r1 r1 d2 v d1 r2 ro

r2 r2 d1 d2 v ro r1

ro v d1 d2 r1 r2

B A

ro ro v d1 d2 r1 r2

v v ro r1 r2 d1 d2

d1 d1 r2 ro r1 d2 v

d2 d2 r1 r2 ro v d1

r1 r1 d2 v d1 r2 ro

r2 r2 d1 d2 v ro r1

ro v d1 d2 r1 r2

B A

e f g h j k

e f g h j k

f e j k g h

g k e j h f

h j k e f g

j h f g k e

k g h f e j

SIDE-BY-SIDE COMPARISON
B A

ro ro v d1 d2 r1 r2

v v ro r1 r2 d1 d2

d1 d1 r2 ro r1 d2 v

d2 d2 r1 r2 ro v d1

r1 r1 d2 v d1 r2 ro

r2 r2 d1 d2 v ro r1

B A

ro v d1 d2 r1 r2

e f g h j k

e f g h j k

f e j k g h

g k e j h f

h j k e f g

j h f g k e

k g h f e j

MAPPING
= *, , , , , + to = *0, , 1 , 2 , 1 , 2 +

0
1 2 1 2

4. MAPPING NOTATION
= 0 = = 1 = 2 = 1 = 2

## 6/7. CYCLE NOTATION

As you saw in the lab, cycles can be represented in several ways
Mapping Notation 1 = 2 2 = 3 3 = 1

## Array Notation means = 1 2 3 or

Cycle Notation

2 3 1

= 1 2 3

CYCLE NOTATION
What if S = {1, 2, 3, 4} How would you write: 1 2 3 4 3 4 1 2 In cycle notation? 1 3 (2 4)

CYCLE NOTATION
What do you think 1 3 (1 2) means?
We usually write cycles as disjoint cycles. If they are not disjoint, one action follows the other. Here, 12 213 31 1 3 1 2 = (1 2 3)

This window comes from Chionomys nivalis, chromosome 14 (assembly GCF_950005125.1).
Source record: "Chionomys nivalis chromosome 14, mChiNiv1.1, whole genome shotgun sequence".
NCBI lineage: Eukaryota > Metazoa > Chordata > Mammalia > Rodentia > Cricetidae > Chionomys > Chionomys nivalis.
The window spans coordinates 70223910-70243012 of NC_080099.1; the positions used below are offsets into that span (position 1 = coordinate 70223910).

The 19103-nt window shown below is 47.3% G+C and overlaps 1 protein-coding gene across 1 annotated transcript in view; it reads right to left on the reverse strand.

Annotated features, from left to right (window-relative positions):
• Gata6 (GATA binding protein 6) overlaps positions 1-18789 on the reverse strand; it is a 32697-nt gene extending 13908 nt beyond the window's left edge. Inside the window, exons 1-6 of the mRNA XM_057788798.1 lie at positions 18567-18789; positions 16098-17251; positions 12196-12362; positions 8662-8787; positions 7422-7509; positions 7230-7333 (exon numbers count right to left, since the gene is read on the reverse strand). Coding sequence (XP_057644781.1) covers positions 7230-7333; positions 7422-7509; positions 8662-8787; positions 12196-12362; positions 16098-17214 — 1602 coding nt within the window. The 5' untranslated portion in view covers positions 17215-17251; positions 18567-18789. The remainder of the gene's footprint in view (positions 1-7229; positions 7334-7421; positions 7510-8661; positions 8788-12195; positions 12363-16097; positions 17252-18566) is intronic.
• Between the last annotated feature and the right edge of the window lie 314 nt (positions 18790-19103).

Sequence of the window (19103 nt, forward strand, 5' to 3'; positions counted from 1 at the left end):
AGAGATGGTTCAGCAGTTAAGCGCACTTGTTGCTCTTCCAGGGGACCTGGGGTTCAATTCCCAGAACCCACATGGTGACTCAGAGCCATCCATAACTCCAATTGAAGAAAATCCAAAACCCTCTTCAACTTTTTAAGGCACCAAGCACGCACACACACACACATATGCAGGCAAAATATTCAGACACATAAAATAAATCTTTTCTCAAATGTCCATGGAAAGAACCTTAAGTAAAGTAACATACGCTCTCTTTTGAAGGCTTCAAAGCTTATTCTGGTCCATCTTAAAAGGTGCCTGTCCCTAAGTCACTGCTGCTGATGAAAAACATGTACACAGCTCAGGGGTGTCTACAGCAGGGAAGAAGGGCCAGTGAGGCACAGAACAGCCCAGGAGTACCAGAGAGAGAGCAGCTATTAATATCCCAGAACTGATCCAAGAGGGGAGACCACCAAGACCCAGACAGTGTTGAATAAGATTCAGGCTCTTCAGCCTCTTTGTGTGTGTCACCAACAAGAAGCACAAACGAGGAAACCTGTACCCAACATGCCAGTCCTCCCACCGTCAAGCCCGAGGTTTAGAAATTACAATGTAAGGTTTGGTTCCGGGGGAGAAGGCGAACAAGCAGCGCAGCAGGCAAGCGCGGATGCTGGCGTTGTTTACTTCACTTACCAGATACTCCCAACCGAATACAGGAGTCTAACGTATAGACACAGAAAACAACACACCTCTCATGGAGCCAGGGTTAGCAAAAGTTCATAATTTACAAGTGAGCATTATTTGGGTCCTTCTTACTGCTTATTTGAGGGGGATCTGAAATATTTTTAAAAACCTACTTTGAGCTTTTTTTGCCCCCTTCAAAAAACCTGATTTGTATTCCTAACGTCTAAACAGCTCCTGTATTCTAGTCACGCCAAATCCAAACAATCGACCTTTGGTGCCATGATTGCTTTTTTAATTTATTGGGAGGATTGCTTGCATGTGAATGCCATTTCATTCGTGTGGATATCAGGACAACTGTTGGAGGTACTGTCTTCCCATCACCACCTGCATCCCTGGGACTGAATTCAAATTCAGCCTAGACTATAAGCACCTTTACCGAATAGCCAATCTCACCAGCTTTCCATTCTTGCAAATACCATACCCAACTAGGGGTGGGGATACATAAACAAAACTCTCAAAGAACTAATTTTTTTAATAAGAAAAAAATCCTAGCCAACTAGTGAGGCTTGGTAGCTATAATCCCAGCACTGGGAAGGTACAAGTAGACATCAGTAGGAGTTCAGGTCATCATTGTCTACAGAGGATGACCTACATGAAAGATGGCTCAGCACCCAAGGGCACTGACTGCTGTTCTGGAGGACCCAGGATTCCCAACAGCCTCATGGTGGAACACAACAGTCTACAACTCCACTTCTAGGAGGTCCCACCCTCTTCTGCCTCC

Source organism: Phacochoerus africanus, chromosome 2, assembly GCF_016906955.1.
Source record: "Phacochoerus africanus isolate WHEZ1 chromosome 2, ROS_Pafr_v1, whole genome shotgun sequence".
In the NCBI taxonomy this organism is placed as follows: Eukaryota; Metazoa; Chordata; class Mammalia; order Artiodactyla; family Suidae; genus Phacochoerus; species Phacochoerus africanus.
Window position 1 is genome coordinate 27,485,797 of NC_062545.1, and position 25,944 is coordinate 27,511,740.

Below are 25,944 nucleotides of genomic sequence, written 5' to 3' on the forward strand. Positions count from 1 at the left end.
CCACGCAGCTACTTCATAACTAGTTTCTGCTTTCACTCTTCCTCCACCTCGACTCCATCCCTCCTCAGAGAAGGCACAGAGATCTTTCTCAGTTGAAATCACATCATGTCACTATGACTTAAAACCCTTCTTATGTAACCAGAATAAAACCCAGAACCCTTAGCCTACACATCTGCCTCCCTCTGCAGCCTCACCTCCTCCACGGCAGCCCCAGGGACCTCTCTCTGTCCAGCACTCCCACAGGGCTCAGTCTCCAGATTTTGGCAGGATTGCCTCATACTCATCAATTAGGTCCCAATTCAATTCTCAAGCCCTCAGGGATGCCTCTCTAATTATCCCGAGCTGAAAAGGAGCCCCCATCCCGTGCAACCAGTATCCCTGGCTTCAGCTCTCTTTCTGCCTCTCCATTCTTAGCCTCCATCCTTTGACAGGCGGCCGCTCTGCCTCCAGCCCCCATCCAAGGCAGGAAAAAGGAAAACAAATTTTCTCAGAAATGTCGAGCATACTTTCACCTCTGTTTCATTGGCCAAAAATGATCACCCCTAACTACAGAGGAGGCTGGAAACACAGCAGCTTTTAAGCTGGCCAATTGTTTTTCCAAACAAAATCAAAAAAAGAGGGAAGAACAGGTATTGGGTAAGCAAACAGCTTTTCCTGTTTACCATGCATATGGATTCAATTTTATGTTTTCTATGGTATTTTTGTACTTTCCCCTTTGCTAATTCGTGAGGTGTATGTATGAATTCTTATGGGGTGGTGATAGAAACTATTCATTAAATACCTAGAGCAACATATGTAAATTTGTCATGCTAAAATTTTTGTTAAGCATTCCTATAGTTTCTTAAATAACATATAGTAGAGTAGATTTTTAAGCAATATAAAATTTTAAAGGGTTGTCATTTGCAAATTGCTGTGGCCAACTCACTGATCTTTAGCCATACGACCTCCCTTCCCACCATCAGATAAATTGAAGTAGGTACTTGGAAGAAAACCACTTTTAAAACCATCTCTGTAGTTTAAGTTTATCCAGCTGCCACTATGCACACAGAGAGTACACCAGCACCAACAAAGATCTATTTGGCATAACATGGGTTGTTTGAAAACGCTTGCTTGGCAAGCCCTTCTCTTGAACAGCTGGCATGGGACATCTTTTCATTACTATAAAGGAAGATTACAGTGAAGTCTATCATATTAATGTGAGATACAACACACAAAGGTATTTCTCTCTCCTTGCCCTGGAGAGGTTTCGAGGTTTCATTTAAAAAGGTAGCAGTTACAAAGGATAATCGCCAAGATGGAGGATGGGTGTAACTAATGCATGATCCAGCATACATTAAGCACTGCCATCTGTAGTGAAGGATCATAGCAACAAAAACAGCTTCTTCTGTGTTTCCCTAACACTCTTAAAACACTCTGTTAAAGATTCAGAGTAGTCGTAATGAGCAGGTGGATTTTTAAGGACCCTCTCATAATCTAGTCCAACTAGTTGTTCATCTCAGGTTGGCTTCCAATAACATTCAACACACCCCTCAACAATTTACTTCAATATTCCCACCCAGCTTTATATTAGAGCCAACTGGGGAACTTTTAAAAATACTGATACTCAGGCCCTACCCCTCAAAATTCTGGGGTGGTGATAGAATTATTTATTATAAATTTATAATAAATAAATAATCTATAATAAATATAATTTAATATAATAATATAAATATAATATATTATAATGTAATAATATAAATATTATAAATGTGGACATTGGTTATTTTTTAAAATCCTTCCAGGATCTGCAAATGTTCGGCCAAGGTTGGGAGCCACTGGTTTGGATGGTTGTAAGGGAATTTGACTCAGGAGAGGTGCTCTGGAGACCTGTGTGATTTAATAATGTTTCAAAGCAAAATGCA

MAPPING BETWEEN

= *, , , , , + = *0, , 1 , 2 , 1 , 2 +
1 3 1 3 1 0 2 2 , 2 2 , 0 1 3 1 3 1 2 2 2 2 1 3 1 3 1 0 2 , 2 2 , 2 0 1 3 1 3 1 2 2 2 2

3 = , , , , ,

0 1 2 1 2

1 0 0 1

1 0 0 1
1 3 2 2 3 1 2 2 1 2 3 2 3 2 1 2

1 3 2 2 3 1 2 2 1 3 2 2 3 1 2 2

0 1 2 1 2

1 0 0 1

1 0 0 1
1 3 2 2 3 1 2 2 1 2 3 2 3 2 1 2

1 3 2 2 3 1 2 2 1 3 2 2 3 1 2 2

## : More specifically, : , (,)

= = 2 What did you get for ?
This is called operation preserving, more formally.

HOMOMORPHISM

In #9a you were asked, What two properties of functions must be true to say every element in one world is mapped to exactly one element on the other world and no element in any world goes unmapped?

ONE-TO-ONE
A function mapping T to M is called one-to-one (1-1) if whenever (a) = (b), a = b 0 1 2 2 1

NOT ONE-TO-ONE
A function mapping T to M is called one-to-one (1-1) if whenever (a) = (b), a = b

0
1 2 2 1

ONTO
A function mapping T to M is called onto if for all m in M, there exists a t in T such that (t) = m [All of M is used] 0 1

NOT ONTO
A function mapping T to M is called onto if for all m in M, there exists a t in T such that (t) = m [All of M is used] 0 1 2 2 1

MAPPING :
= *, , , , , + to = *0, , 1 , 2 , 1 , 2 +

0
1 2 1 2

A HOMOMORPHISM

: , (,)
That is one-to-one (injective) and onto (surjective)
is called an

ISOMORPHISM